In the current situation, the tap-and-go makes sense.I experimented with my current coins in a Dettol bath. The resulting soup was mind blowing. More to the point, how do you stay currently aware of EXACTLY how much money you have to spend? Are we going to go around notebook in hand Plusing and Minusing? With cash in hand you know how much you have to spend. Might I suggest this is where people who only use cards get into trouble with money. You must know your limits. Denny , you make a good point. My daughter has run into the same problem with her carer. Her bank does not want to know.

    • 0

      I never use cash, only have $40 in case, use cards constantly without budgeting issues.

      It’s better than cash – cash you end up with coins here and there which can add up, with cards you have a record of every transaction, no lost coins, no coins forgotten about, just every transaction which you can look at every day if you want to see ho you are going with that budget.

    • 0

      The problem is also that everyone else has the possibility of looking at where you spent your money not just yourself Greg. That worries me.

    • 0

      be lots of worried people…cannot hide the money under the mattress

  4. 0

    How about just reporting on the facts instead of trying to make something out of nothing.

  5. 0

    Recently into Sweden for 6 weeks, not used cash once. Even at markets they use a simply easy system called Swish.Notice to customers at some fuel stations for cash you pay a surcharge. I believe banks charge business for cash management. You can always have a seperate card with limited cash on to give use to another, we did this for grandson.It was great way to operate. If suits all receipts are sent to your phone, no bits of paper.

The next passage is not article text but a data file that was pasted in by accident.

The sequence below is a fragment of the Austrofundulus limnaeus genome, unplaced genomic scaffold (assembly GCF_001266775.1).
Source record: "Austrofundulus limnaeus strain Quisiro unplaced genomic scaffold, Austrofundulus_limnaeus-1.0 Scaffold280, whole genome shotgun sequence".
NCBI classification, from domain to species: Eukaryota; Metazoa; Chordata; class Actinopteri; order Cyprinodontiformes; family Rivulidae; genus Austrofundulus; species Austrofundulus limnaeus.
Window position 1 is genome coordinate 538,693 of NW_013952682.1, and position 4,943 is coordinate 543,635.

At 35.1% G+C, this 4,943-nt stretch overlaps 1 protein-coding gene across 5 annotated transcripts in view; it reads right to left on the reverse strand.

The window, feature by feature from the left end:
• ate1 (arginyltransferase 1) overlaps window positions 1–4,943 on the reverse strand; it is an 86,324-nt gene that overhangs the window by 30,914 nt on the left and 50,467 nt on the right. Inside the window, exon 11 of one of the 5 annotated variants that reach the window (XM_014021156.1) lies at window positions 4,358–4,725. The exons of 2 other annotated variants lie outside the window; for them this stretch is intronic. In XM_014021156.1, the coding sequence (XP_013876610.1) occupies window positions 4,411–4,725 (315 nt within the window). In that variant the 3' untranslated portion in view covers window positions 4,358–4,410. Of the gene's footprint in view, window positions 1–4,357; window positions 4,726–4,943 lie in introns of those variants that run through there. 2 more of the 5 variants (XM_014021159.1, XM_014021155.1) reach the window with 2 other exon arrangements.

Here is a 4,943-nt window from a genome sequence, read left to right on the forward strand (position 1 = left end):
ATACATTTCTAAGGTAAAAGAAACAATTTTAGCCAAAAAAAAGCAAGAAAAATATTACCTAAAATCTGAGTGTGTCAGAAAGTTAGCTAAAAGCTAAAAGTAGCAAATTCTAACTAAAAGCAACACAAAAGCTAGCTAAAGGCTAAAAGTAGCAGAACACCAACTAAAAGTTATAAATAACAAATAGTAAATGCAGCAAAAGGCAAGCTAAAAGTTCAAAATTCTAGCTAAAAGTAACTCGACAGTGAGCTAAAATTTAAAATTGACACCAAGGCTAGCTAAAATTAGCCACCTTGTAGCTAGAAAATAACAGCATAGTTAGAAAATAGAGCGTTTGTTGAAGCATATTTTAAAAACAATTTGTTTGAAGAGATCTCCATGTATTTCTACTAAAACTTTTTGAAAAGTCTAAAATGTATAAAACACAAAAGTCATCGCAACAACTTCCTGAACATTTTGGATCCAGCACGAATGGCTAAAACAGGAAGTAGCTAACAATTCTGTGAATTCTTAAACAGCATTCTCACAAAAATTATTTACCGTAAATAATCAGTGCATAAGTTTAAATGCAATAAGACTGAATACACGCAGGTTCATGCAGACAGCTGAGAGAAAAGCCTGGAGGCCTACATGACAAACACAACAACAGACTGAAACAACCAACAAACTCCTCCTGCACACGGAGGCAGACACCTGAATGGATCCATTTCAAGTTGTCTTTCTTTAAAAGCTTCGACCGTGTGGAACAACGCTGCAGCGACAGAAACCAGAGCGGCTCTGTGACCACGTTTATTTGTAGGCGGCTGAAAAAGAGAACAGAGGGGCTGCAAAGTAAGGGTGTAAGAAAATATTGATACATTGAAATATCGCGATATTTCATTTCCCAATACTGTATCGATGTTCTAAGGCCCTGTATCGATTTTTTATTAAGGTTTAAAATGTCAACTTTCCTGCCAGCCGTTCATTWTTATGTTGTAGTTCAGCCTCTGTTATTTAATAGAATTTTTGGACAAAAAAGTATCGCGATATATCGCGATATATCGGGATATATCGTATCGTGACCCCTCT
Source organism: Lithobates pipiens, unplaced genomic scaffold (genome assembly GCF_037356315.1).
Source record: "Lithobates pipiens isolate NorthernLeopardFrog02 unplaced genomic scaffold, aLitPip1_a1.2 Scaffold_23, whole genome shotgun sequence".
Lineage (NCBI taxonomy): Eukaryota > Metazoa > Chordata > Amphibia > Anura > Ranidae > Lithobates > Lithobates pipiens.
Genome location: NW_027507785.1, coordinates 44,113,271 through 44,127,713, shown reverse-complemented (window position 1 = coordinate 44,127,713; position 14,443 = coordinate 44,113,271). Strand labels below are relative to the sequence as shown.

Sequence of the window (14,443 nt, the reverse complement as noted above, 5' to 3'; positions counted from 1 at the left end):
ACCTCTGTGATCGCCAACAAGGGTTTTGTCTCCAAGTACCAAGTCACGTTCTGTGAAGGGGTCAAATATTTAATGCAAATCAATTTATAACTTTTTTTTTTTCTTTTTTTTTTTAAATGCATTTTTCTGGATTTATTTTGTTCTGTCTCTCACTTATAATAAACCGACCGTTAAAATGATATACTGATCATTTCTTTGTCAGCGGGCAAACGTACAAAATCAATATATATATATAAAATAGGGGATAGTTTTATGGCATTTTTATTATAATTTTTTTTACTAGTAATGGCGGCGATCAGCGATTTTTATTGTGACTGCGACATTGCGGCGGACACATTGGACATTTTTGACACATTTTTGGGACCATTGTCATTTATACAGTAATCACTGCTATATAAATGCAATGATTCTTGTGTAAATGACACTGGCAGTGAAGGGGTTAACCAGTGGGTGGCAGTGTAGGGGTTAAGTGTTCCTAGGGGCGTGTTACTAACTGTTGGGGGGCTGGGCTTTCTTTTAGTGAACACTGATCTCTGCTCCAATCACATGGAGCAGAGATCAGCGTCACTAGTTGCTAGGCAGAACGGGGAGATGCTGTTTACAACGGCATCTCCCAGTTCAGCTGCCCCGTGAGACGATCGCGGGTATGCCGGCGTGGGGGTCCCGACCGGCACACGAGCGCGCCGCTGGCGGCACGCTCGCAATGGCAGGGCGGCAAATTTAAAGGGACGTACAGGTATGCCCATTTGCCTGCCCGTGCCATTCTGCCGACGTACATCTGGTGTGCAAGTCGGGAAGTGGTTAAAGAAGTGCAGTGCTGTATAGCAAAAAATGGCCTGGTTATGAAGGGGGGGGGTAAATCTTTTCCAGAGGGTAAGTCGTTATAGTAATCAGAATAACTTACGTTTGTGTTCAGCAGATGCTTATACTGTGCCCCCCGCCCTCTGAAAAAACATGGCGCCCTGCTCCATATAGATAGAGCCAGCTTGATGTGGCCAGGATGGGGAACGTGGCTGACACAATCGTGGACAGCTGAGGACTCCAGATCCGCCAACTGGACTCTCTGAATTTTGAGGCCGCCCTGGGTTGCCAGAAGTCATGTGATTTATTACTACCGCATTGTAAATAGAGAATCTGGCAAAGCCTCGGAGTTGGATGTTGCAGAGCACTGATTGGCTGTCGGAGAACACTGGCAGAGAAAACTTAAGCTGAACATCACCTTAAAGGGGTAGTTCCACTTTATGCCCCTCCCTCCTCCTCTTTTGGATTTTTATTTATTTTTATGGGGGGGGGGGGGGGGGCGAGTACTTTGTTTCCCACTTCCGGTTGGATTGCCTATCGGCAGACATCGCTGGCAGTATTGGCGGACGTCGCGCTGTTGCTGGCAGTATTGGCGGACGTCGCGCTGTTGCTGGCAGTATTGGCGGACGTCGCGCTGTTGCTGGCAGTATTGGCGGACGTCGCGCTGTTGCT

6. 0

    I’ve been in isolation for the last six weeks and the lady who brought my shopping paid using her card and I gave her cash to cover the bill. Interestingly there was an extra amount added to the bill because a card was used, I wasn’t aware of the charges because I pay cash for my groceries when shopping.
    Going cashless sounds like another excuse for banks to charge us extra for using the cards. Most people I know put a certain amount away each fortnight in envelopes to pay for the phone, electricity, gas etc. when the bills come in.

    • 0

      Extra charge? Was that Aldi? They charge on credit cards but not debit cards.

    • 0

      Yes they do, unless you override the tap card, push savings and then you have to touch the buttons anyway for your PIN.

    • 0

      Wrong comment, I only have a ‘Debit Card’ and Aldi charge me for using it tapping.